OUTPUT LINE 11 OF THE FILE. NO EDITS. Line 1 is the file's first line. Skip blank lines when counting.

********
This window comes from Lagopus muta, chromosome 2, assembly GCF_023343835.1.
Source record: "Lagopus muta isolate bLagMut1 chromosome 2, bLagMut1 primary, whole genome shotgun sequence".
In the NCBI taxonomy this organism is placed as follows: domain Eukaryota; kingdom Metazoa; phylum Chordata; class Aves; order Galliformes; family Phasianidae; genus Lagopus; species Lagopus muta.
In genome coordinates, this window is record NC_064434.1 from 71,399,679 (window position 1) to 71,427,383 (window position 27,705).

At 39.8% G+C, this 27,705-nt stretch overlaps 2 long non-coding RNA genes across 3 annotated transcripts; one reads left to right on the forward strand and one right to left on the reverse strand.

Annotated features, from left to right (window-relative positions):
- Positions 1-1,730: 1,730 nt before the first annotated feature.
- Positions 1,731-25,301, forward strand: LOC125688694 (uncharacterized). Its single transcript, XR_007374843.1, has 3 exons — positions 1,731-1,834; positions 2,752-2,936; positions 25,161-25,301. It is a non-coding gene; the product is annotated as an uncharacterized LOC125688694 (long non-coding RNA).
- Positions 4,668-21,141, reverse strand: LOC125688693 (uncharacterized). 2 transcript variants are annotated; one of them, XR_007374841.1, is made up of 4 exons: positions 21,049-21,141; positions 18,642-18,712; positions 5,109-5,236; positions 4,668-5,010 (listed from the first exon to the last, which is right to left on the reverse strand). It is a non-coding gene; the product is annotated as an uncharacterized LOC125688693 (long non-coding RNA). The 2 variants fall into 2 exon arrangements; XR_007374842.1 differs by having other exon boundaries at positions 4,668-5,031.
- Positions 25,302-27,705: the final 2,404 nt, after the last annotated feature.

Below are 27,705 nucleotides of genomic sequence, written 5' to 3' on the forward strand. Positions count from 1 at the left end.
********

Below are 27,705 nucleotides of genomic sequence, written 5' to 3' on the forward strand. Positions count from 1 at the left end.